John Pearrell

In my last article, we began looking at the complex problems of our world and the issues the trouble us. I suggested that there really is a simple (not easy, but simple) answer to the myriad of problems we face.

As we concluded that article, I was using one example of a young man I identified only as “D” who had experienced this life-changing simple answer to the fires of hate in his own heart. D had murdered his brother. He was sent to our camp because the institution in which he had been incarcerated declared him beyond hope and beyond help and “sent him to us just to get a break from him.”

However, while at our camp, D came face to face with the Savior who loved Him and gave Himself for him. It transformed his life. We saw it, and his mother wrote to thank us for the sudden turnaround in her son. The institution, however, had a different view — our simple answer could not have been what D needed and now they would have to undo the religious damage we had done!

Just for the rest of this story, for two years they tried to undermine D’s new-found faith. Back then, juveniles were released from custody when they turned 18. The last I heard of D was that he was graduating from college and had been voted by his classmates the most likely to succeed! Christ had changed the course of this young man’s life completely!

The heart of the world’s problem is the heart of the world’s people. Scriptures, experience, history and Jesus all attest to this. Jeremiah, an Old Testament Jewish prophet who claimed to be writing words from God (not writing for God — there is a difference), wrote, “The heart is deceitful above all things, and desperately sick; who can understand it?” (Jeremiah 17:9, ESV).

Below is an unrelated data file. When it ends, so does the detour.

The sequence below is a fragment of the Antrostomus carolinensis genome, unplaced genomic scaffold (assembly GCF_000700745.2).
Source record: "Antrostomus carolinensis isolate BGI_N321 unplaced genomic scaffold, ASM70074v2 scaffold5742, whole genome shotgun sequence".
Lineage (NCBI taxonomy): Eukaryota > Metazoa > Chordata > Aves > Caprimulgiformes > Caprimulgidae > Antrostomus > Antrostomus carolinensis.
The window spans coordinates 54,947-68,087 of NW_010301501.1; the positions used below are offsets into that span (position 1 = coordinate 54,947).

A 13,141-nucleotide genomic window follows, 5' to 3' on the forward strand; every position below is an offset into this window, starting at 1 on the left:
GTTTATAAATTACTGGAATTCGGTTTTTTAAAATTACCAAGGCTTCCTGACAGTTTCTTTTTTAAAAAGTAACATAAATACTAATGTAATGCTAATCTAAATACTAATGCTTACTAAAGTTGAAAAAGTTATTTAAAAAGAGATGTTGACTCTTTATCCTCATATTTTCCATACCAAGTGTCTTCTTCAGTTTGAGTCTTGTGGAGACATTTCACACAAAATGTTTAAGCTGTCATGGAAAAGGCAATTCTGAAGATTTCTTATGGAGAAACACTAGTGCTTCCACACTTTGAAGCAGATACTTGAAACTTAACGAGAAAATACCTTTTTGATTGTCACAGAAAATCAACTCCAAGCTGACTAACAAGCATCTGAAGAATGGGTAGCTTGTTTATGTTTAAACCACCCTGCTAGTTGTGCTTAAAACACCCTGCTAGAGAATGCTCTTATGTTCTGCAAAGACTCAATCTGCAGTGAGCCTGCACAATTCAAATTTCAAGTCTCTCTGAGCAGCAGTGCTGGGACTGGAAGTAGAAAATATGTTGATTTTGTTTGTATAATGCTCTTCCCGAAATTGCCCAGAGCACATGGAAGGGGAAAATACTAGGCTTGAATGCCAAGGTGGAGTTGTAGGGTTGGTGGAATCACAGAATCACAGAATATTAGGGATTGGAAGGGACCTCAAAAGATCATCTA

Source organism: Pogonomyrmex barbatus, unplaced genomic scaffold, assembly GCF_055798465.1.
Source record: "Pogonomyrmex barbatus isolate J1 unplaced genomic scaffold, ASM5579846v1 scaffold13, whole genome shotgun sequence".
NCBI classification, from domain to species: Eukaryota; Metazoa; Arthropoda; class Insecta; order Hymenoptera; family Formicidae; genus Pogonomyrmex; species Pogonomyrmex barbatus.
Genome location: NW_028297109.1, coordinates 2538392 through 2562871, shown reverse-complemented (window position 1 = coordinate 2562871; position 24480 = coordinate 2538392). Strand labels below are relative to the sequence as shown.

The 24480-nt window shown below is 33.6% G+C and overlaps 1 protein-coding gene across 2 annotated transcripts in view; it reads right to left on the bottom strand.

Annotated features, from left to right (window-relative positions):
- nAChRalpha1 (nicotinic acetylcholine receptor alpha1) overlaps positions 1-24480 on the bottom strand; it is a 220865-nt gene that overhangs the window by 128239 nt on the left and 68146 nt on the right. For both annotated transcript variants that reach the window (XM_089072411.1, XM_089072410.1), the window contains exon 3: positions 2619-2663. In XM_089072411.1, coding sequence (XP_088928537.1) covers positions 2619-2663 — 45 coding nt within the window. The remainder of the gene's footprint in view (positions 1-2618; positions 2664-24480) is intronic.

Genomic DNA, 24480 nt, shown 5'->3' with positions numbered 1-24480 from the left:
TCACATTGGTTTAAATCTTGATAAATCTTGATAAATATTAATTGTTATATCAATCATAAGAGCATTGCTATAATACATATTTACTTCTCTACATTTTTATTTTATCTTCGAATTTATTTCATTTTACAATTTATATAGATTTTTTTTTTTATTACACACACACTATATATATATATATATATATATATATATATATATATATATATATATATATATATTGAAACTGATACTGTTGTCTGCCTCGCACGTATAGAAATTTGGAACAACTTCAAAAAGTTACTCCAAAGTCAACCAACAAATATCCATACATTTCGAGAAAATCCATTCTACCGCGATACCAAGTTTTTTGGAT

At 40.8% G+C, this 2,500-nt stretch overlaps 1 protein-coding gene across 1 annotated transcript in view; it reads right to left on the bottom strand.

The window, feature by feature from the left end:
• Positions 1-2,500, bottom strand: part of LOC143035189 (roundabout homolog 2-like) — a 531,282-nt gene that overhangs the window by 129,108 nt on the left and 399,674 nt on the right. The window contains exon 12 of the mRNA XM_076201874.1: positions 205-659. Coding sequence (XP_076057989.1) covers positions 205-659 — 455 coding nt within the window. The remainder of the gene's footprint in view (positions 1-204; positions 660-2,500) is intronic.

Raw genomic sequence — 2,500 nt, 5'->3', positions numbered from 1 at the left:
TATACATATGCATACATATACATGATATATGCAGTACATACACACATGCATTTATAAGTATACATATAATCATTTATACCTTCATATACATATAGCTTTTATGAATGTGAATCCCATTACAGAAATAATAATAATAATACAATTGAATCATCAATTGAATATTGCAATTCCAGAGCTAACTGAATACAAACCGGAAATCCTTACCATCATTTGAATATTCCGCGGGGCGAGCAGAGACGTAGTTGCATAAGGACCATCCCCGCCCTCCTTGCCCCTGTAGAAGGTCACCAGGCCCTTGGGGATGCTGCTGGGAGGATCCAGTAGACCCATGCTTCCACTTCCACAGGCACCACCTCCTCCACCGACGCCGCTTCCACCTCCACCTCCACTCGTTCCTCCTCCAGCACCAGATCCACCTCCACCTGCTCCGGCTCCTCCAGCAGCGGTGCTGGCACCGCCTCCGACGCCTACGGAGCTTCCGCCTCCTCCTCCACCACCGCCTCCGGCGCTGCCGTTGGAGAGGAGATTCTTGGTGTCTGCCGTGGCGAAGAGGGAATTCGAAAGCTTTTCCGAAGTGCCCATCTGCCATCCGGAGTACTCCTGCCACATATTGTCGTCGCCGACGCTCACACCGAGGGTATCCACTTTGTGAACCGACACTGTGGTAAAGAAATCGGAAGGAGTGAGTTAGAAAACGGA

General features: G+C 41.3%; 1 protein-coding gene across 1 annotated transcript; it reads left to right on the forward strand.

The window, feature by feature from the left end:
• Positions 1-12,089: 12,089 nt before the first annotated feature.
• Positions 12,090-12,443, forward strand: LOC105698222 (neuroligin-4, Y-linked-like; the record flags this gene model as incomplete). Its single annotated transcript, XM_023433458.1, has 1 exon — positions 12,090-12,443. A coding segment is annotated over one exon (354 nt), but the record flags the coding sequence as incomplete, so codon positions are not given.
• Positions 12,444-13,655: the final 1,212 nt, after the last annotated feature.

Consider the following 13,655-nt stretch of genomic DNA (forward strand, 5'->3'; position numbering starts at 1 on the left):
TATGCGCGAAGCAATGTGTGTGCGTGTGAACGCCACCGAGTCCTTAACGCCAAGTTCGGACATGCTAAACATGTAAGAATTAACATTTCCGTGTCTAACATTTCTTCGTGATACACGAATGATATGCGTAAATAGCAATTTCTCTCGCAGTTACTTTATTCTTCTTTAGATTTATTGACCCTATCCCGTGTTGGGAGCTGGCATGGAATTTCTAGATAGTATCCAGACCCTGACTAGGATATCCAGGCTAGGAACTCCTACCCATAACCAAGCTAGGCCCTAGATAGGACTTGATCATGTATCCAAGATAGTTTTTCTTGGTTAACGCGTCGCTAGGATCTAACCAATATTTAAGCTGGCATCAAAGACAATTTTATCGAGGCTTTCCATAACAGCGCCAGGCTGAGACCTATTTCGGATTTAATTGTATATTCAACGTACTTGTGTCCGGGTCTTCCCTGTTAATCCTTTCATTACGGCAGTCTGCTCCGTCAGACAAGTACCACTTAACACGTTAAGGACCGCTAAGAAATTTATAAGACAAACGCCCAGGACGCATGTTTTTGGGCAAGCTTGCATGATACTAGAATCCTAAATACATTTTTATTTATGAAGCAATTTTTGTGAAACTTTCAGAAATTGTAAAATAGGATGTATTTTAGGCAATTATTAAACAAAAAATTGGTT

I understand that many people refuse to give the time of day to Scriptures; they simply don’t believe them to be true. I find it interesting that many of these same people will appeal to the Scriptures to support their various causes (often without even being aware that they are arguing from Scripture), while at the same time denying that there is anything special about the Scriptures! These same people, however, often talk about loving Jesus, which is interesting since they then turn around and deny the validity of the very works that reveal Him to us! Jesus Himself said, “For out of the heart come evil thoughts, murder, adultery, sexual immorality, theft, false witness, slander.” (Matthew 15:19, ESV). The heart of the world’s problems is simply the heart of the world’s people; your heart and my heart.

Now, it is understandable why we find this concept so difficult. Our hearts are deceived. That is what Jeremiah said. It is hard to understand a truth when you believe a lie! It is hard for us to recognize the truth of Scripture when we are looking through the fog of our own deception. The Bible calls this deception sin. We tend to think of sin as the big issues of other people, not our own small failures and mistakes. I chuckle when I visit people in prison. Somewhere in our discussion, no matter what they are in prison for, they are going to assure me that they are “basically good people.” Sure they killed and robbed those people, but they are really good people other than that. That is the deception of the human heart speaking.

Sin is simply our insistence that we have the right to make the rules for our lives! Be honest, we all do it! The problem is, sin is destructive; it destroys everything it touches. The only way to solve the world’s problem is to solve the problem of the human heart. Psychology can’t do that. Sociology can’t do that. Laws can’t do that. Only Christ can do that. We will pick up on this next week.

Dr. John Pearrell is pastor of Gateway Community Church in Covington. For more information, visit www.gatewaycommunity.org or email john.pearrell@gatewaycommunity.org.

Editor

I have been editor of the Rockdale Citizen since 1996 and editor of the Newton Citizen since it began publication in 2004. I am also currently executive editor of the Clayton News Daily, Henry Daily Herald and Jackson Progress-Argus.